What Do You Think of the Sarah Palin Brand?
"Sarah Inc." has become a multimillion-dollar business, thanks to some shrewd moves by the former Alaska governor and Tea Party hero. But does that make her an entrepreneur? Our Board of Directors sounds off.
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Today, when it comes to Palin, the question on most Americans' minds is, "Will she or won't she?" The Tea Party continues to build momentum and has positioned Republicans to potentially win back Congress in November -- a political storm fueled, in part, by Palin's endorsements -- and some now see her as a presumptive presidential candidate in 2012.
The charismatic former governor of Alaska is now one of the most recognizable women in America -- and has parlayed the "Sarah Inc." brand into a variety of business ventures. And despite being considered a key factor in John McCain's failed bid for the presidency, her newfound political clout has come, ironically, from her successes in the corporate world.
Taking an unknown startup brand and making it a household name seemingly overnight? Sounds like a familiar entrepreneurial story to us. So we asked our Board of Directors for their take on Palin -- and whether they would consider her an entrepreneur.
Founder and CEO, The Go Daddy Group
"Think about it. Sarah Palin has built her own brand, generated lots of buzz and asks a six-figure speaking fee. I definitely think that qualifies her as an entrepreneur."
Founder and CEO, Nfinity
"While I happen to like her and her atypical approach to politics, she is no entrepreneur -- no more than any other person who is famous for famous sake. A true entrepreneur would be someone who has 'made it' from something they have created, not someone who was 'created' by the media. Don't get me wrong, I am not hating on her. I would absolutely do the same. But opportunistic is only one characteristic of the entrepreneur."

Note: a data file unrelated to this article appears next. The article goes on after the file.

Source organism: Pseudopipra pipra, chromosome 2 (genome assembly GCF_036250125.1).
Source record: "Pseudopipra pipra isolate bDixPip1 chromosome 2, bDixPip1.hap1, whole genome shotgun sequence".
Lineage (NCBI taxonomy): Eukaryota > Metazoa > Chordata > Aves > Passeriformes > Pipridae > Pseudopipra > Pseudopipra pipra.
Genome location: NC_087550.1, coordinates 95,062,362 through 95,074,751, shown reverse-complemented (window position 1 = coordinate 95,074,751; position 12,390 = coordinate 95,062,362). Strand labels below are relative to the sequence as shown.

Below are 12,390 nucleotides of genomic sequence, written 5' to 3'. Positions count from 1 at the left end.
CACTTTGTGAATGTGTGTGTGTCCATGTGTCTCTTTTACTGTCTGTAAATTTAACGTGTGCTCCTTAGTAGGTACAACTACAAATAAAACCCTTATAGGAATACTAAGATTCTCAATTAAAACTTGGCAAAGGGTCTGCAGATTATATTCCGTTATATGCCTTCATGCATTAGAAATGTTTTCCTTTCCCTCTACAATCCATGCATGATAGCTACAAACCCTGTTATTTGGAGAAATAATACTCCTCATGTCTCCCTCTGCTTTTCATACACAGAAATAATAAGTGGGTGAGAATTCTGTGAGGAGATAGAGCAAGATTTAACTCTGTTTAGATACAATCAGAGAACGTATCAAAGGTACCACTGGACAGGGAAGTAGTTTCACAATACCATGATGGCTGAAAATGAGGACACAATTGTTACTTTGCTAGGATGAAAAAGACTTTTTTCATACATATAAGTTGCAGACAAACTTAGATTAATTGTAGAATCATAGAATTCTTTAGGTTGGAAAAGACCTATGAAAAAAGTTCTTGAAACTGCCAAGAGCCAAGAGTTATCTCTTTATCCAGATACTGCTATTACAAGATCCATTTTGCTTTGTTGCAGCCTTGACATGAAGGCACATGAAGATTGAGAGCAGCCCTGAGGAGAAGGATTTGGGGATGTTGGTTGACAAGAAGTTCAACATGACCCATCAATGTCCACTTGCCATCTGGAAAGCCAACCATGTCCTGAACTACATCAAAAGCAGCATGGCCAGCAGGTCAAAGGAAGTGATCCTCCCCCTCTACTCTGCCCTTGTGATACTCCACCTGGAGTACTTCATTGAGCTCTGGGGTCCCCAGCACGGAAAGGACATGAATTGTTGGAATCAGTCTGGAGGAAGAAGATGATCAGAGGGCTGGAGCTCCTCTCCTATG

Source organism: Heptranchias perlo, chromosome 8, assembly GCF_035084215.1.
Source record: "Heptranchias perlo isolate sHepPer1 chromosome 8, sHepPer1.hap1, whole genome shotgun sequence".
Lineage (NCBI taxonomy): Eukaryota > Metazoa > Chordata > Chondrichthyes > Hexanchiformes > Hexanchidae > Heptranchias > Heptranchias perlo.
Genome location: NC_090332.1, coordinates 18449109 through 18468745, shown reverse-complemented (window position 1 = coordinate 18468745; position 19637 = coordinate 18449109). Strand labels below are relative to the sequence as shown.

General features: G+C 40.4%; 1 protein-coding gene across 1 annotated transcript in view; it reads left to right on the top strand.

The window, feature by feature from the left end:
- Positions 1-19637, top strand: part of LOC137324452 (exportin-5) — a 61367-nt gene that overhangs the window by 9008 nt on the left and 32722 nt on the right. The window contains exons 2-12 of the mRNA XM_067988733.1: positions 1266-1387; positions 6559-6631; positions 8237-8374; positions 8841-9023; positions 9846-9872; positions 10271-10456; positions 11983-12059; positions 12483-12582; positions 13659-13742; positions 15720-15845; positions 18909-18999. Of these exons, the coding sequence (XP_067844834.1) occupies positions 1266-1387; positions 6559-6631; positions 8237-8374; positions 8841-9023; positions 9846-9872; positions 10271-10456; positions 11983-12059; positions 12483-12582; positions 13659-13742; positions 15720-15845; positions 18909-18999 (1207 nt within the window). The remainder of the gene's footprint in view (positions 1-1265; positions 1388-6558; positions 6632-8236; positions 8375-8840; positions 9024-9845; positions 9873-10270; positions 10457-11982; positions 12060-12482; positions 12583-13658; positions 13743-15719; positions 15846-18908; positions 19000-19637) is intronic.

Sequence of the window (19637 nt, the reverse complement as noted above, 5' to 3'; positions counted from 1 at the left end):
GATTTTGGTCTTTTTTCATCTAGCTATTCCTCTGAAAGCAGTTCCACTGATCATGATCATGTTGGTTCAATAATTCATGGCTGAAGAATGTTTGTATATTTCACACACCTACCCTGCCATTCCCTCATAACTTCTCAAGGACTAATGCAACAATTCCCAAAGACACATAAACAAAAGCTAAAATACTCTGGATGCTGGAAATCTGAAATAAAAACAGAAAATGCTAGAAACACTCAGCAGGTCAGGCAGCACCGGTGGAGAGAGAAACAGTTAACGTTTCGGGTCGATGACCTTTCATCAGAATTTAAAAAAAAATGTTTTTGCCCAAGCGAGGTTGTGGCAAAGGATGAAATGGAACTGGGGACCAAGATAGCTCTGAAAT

"She is an entrepreneur. She has taken the celebrity and following developed in her political career and turned it into a successful business. She has revenues and employs others. Building a business based on a personal brand or personal celebrity is not that uncommon."
Chairwoman, Astia NYC Advisory Board
"Yes! Sarah Palin saw a window of opportunity and seized upon it. She recognized that she is a 'product,' promptly quit her day job, and focused all her energies on creating a market and generating revenue from it. Whether you love her or wish she'd remain quietly in Alaska, she gets credit for turning herself into a brand. How many jobs can Sarah Palin Inc. add to the economy? Now that's the question!"
Director, Texas Venture Labs at the University of Texas
"I think she's a great example of an opportunistic entrepreneur. She took a random event -- her nomination -- and fully exploited it. The question is, what's her staying power? At this point I think the brand is based on political theater and talk-show fodder. The real trick will be turning this into something sustainable. It will be interesting to watch how this unfolds."
Investor and Author of Rule #1 and Payback Time
"Sarah isn't an intentional entrepreneur, but she is such a strong brand that my company is hiring her to speak for us at every event she can get to. In my terminology, she has a strong moat -- a kind of monopolistic niche that only she occupies. You don't have to be intentional about getting rich if you've got that going for your business. You'll just get rich kind of automatically. Here's the rule: Build a moat business. Get rich."
Founder and CEO, Greenleaf Book Group
"I think it's too early to come out with a full judgment on her as an entrepreneur. She's clearly made some money with a big book deal, the Fox job and speaking fees, but it'll take some time before we can tell if she's an entrepreneur or just a savvy business woman."
Jodie and Danielle Snyder
"Sarah Palin is an entrepreneur. She's definitely made a name for herself and built a cult following. Whether or not people agree with her political views (or her answers to Katie Couric) she's built a multimillion-dollar brand around herself."
Co-Founder and CEO, Brooklyn Industries
"Politics without soul spun into a business? Sounds like a business with a terrible balance sheet. Still, the goods she hawks -- stories of fishing and hunting -- speak to the core of the western frontier narrative. I do secretly love that she runs at lunch and hid her pregnancy successfully until the end of her term. But I try to hide that from all politically correct people that I know for fear of being ostracized. So is that interest a business? I hope not for all of our sanity."